Marketplace PM for October 5, 2005

Episode Description 
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Insurance's big hit

The estimated cost of Hurricane Katrina continues to rise. The British insurance firm Wellington says its losses will be much higher than it exected. From London, Stephen Beard reports.
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The Public's Business: Miers' nomination

The debate over Harriet Miers nomination to the Supreme Court is heating up. Marketplace commentator Robert Reich says there's more to it than just party politics.
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Not safe to walk to work

During the last decade, more than 350 women have been victims of violent crime in towns across the border from El Paso. Most of them were on their way to or from work at big factories, or "maquiladoras." Carole King reports.
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Tipping or stiffing?

Whether you're on a business trip or just having dinner out, the question always comes up: How much to tip? Commentator Ian Ayres says it's time to put the brakes on tipping, for cabbies in particular.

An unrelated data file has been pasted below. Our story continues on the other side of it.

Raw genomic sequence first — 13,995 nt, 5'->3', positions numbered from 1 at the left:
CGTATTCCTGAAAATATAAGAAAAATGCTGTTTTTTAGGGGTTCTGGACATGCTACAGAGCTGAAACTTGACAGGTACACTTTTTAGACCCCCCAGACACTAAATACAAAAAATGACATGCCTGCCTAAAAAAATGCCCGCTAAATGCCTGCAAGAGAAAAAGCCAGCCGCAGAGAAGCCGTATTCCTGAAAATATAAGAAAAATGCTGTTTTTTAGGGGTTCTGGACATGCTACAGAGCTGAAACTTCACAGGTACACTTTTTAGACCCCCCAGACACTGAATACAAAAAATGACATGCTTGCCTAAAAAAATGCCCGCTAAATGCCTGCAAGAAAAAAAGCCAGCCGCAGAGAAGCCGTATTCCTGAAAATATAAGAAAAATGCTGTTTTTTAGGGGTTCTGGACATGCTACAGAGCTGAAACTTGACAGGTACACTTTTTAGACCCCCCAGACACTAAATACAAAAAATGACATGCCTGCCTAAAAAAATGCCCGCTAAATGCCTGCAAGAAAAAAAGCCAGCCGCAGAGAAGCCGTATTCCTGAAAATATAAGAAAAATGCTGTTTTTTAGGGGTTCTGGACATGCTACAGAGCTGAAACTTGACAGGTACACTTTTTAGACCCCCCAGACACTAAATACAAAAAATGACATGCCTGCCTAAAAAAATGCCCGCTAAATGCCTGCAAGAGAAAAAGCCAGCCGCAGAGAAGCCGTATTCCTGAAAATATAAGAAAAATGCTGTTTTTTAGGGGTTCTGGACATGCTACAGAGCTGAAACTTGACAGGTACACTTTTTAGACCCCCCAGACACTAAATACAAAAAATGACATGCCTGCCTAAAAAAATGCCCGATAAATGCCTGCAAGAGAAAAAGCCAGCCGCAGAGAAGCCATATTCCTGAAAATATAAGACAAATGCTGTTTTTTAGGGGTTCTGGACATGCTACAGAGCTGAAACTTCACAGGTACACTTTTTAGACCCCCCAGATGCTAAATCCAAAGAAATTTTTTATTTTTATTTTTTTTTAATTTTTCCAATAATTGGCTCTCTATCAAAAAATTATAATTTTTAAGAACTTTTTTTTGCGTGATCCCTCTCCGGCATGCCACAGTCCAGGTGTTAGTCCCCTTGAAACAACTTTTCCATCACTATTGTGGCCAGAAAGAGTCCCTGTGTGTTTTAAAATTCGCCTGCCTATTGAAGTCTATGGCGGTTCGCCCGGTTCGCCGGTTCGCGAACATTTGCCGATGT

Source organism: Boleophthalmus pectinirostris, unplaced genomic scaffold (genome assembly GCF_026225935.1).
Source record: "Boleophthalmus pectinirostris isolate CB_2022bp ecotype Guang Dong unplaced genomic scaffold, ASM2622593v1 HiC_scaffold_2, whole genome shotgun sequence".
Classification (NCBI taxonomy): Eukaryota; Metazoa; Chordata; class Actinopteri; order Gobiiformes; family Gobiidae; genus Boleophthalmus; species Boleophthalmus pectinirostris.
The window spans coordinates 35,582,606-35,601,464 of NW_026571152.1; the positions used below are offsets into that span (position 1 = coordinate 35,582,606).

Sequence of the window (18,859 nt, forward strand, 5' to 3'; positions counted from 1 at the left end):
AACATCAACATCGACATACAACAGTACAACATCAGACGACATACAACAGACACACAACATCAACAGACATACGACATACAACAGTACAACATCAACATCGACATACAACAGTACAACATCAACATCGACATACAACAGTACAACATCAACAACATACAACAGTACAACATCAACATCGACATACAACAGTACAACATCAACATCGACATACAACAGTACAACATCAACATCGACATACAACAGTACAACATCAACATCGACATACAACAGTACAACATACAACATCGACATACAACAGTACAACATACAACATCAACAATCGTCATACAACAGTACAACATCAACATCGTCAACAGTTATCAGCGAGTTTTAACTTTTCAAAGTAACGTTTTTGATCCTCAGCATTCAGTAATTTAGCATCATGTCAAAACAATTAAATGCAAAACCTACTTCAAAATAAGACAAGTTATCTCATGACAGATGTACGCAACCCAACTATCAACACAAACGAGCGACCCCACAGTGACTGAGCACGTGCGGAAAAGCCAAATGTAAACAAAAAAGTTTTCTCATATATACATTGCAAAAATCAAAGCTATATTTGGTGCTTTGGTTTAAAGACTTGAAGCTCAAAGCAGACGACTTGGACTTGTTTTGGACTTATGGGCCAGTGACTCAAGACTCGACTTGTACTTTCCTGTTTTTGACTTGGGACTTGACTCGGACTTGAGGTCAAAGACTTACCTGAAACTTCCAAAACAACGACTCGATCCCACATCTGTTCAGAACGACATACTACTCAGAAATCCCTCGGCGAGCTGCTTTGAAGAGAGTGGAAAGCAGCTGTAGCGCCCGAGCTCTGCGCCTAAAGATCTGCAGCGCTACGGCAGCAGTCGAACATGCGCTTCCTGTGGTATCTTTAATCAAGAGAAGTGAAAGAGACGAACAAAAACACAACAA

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Cell phones and hackers

A new study from researchers at Penn State suggests cell phone networks are vulnerable to attack. A little broadband, some text messages and malicious intent might do it. Marketplace's Scott Tong explains.
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Desert robot race, sponsored by DOD

The Defense Department is sponsoring the DARPA Grand Challenge, a 150-mile race for robots. More than 40 robots have been competing for a spot in this year's derby on Saturday. Marketplace's Brett Neely reports.
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<a href="http://marketplace.publicradio.org/RSS/">Marketplace Takeout: podcast for you</a>

<a href="http://marketplace.publicradio.org/RSS/">Marketplace has launched Marketplace Takeout, a free weekly podcast that collects the best stories from Marketplace, Marketplace Morning Report and Marketplace Money. Find out how to subscribe.</a>
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Toyota's smooth road ahead

Today, GM announced it's selling part of its stake in Fuji Heavy Industries &#8212; the maker of Subaru &#8212; to rival carmaker Toyota. Alisa Roth has more.
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Taking a bite out of the budget

Federal departments are proposing budget cuts to make Hurricane Katrina ends meet. The Senate Agriculture committee's is thinking cutting food stamps will lop $3 billion off its budget; Helen Palmer reports.

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